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Home > Archives > 2nd Quarter 1995 > Secret Ingredients
PR Watch Archives

Volume 2, No. 3

Flack Attack

Let Them Eat Sludge

A Brief History of Slime

Secret Ingredients

A R.O.S.E. By Any Other Name

Bypassing Barriers with "Active" and "Passive" Public Relations

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Secret Ingredients

by John C. Stauber and Sheldon Rampton

The HarperCollins Dictionary of Environmental Science defines sludge as a "viscous, semisolid mixture of bacteria- and virus-laden organic matter, toxic metals, synthetic organic chemicals, and settled solids removed from domestic and industrial waste water at a sewage treatment plant."

Over 60,000 toxic substances and chemical compounds can be found in sewage sludge, and scientists are developing 700 to 1,000 new chemicals per year. Stephen Lester of the Citizens Clearinghouse for Hazardous Wastes has compiled information from researchers at Cornell University and the American Society of Civil Engineers showing that sludge typically contains the following toxins:

  • Polychlorinated Biphenyls (PCBs);
  • Chlorinated pesticides--DDT, dieldrin, aldrin, endrin, chlordane, heptachlor, lindane, mirex, kepone, 2,4,5-T, 2,4-D;
  • Chlorinated compounds such as dioxins;
  • Polynuclear aromatic hydrocarbons;
  • Heavy metals--arsenic, cadmium, chromium, lead, mercury;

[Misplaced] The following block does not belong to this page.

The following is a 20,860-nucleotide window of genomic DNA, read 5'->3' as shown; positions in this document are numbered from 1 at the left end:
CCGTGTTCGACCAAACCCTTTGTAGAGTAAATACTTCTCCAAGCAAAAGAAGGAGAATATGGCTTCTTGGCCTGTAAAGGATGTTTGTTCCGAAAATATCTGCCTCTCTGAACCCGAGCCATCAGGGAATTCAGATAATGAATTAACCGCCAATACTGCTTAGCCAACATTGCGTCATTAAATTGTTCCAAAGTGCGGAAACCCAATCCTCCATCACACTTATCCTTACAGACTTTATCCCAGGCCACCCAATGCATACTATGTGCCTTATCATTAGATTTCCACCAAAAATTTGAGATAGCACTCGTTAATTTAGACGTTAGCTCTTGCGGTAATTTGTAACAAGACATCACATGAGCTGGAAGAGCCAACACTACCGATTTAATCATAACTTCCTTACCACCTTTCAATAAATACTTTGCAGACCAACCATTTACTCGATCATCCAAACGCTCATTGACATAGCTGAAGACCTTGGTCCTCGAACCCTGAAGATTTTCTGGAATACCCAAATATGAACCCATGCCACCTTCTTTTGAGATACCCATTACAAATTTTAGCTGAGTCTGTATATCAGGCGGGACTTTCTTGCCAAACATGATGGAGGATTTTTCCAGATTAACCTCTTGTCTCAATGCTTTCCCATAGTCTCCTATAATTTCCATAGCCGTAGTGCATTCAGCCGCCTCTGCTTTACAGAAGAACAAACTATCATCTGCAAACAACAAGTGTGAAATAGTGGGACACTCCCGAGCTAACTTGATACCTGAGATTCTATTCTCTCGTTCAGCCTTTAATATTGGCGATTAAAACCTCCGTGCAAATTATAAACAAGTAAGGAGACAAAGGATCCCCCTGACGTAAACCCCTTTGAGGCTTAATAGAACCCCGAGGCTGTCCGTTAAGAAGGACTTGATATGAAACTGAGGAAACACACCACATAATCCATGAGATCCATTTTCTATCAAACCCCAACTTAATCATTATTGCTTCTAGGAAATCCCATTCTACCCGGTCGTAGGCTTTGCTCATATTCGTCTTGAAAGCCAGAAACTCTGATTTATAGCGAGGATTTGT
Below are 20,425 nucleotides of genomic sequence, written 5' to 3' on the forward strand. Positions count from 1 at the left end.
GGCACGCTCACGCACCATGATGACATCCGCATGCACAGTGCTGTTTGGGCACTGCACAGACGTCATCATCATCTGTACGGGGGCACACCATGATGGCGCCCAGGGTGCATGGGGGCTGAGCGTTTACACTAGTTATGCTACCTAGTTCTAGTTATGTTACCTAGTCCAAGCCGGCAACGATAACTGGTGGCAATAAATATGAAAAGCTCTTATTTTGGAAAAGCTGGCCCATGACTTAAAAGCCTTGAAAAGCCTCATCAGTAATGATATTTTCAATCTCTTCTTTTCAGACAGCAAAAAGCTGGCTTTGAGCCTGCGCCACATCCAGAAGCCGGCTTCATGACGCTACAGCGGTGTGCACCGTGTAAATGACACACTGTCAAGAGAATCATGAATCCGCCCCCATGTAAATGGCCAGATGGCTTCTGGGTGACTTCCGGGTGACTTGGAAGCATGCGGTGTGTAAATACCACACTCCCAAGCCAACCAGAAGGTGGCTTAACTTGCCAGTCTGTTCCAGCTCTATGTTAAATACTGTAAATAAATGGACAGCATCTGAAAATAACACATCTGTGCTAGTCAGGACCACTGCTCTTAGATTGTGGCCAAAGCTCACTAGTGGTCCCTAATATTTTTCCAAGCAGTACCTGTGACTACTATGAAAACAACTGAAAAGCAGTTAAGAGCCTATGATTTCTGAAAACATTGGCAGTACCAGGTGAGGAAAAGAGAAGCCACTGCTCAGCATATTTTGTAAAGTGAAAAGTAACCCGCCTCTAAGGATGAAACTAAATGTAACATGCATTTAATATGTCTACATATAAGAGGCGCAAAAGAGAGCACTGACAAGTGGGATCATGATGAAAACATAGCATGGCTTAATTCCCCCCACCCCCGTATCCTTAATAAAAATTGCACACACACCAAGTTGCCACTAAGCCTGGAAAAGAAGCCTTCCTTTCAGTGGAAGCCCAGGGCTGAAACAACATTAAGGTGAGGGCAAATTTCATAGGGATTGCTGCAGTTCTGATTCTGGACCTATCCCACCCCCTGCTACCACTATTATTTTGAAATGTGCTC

• Bacteria, viruses, protozoa, parasitic worms, fungi;
  • Miscellaneous--asbestos, petroleum products, industrial solvents.

In addition, a 1994 investigation by by the US General Accounting Office found that "the full extent of the radioactive contamination of sewage sludge, ash and related by-products nationwide is unknown." Most of the radioactive material is flushed down the drain by hospitals, businesses and decontamination laundries, a practice which has contaminated at least nine sewage treatment plants in the past decade.

In 1977, EPA Administrator Douglas Costle estimated that by 1990 treatment plants would be generating 10 million tons of sludge per year, a thought that "gives us all a massive environmental headache." Today there are about 15,000 publicly-owned wastewater treatment works in the United States, discharging approximately 26 billion gallons per day of treated wastewater into lakes, streams and waterways. Before treatment, this wastewater contains over a million pounds of hazardous components. Sewage plants use heat, chemicals and bacterial treatments to detoxify 42 percent of these components through biodegradation. Another 25 percent escapes into the atmosphere, and 19 percent is discharged into lakes and streams. The remaining 14 percent--approximately 28 million pounds per year--winds up in sewage sludge.

Once created, this sludge must be disposed of somehow. Available methods include: incineration (which pollutes the air), dumping into landfills (which is expensive, and often leaches contaminants into groundwater), and ocean dumping (where it has created vast underwater dead seas). A fourth method --gasification, using sludge to generate methanol or energy--is favored by EPA's Hugh Kaufman as the "most environmentally sound approach, but also the most expensive." A fifth approach --using sludge as plant fertilizer--was considered hazardous to health and the environment until the 1970s, but it has the advantage of being inexpensive. As budget concerns mounted in the late 1970s, the EPA began to pressure sewage plants to adopt the cheapest method available--spreading sludge on farm fields.

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